Community Concerns and Questions. From a community perspective, the cuts at Provena Covenant hospital raise concerns and questions about Provena’s priorities, their capacity to provide stewardship over our hospital, and the future of Provena Covenant Medical Center. Community concerns include:
• Is patient health and safety at Covenant hospital better or worse, since the Provena merger?
• Why are staffing cuts being enacted at our local hospital, while Provena continues to invest in, and build new physician offices in Urbana and Savoy?
• Why is Provena funneling money into its beleaguered for-profit HMO (PersonalCare HMO) while at the same time citing budget reasons for cutting staff at its non-profit hospitals?
• Why has the Provena merger not resulted in stronger local hospitals?
• How have patient to nurse ratios at local hospitals changed over the past five years?
• Why is Provena firing or sanctioning nurses who speak out about patient health and safety and working conditions?
• Why has Provena contracted with the Hunter Group, and at what cost?

This section of the report discusses recent national studies which document the direct relationship between nurse staffing levels and health outcomes, including death, for hospital patients. This section also discusses staff cuts at the various Provena Hospitals, and at Provena Covenant hospital in particular.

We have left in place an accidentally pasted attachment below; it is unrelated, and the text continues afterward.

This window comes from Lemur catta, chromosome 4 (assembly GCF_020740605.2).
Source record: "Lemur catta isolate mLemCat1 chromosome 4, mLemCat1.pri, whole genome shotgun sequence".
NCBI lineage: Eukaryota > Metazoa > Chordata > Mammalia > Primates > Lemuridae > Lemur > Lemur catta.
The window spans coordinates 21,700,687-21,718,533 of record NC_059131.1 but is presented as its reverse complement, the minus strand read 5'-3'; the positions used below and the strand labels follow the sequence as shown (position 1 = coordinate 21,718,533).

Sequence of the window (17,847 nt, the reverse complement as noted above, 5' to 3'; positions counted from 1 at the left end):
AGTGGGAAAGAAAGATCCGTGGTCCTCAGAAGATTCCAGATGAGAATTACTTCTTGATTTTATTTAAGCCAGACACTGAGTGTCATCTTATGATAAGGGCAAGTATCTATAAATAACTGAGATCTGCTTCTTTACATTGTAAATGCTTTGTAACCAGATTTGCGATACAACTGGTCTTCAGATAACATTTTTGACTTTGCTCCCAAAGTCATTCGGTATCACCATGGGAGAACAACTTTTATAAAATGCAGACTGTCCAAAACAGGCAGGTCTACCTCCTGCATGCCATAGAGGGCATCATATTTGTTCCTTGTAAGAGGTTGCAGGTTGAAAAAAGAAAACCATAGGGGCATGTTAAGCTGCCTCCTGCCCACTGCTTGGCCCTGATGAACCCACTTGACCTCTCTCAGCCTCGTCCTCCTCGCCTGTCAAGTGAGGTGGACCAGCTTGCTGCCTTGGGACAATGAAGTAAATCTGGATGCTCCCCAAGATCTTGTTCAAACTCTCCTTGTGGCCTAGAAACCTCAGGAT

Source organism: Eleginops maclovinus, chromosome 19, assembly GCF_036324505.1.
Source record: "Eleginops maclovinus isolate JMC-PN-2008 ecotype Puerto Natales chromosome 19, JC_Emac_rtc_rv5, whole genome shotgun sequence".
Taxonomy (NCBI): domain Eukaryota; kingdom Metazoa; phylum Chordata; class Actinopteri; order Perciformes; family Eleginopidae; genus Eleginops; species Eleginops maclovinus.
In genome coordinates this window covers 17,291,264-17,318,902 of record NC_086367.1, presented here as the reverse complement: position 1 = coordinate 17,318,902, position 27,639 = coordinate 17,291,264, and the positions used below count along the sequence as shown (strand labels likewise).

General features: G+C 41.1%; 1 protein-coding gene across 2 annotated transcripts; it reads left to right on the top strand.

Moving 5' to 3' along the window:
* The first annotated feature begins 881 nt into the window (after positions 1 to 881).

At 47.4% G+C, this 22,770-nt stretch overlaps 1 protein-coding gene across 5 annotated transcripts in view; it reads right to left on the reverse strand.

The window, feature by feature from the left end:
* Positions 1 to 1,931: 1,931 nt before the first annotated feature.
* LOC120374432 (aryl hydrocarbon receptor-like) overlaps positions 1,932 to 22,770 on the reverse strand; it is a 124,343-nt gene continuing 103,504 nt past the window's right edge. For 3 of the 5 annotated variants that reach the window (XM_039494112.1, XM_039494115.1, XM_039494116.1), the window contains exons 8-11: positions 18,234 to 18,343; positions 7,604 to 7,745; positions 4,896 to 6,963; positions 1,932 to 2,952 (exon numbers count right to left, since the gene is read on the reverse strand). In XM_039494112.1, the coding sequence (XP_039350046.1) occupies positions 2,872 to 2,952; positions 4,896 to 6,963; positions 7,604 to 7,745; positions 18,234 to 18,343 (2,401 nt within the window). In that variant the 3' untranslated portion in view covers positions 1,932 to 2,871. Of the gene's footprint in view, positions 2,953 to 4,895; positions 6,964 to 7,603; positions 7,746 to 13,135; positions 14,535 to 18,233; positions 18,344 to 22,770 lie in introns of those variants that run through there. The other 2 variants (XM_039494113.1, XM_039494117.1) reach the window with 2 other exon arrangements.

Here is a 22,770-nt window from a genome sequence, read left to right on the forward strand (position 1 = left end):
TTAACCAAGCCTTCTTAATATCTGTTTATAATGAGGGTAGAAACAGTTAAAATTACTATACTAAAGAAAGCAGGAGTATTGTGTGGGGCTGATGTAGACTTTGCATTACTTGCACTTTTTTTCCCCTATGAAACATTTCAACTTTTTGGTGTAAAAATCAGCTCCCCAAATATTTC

What National Studies Show: Number of Nurses Affect Patient Health and Safety
Recently, several highly acclaimed research projects have been published which document the direct relationship between the number of nurses at the bedside and patient outcomes.

New England Journal of Medicine Study. In May 2002, the New England Journal of Medicine published a study by Harvard School of Public Health researcher Jack Needleman and his colleagues which was the first major study to document on a national scale the damage to patient health caused by inadequate nursing staff levels. In particular, the study shows that the nursing shortage in our nation’s hospitals has resulted in increased deaths and illnesses of patients.

Needleman and colleagues found that low nurse staffing levels result in increased deaths and illnesses from heart attacks, shock, urinary tract infections, bleeding in stomachs and intestines, hospital-acquired pneumonia, and complications of surgery such as shock or sepsis.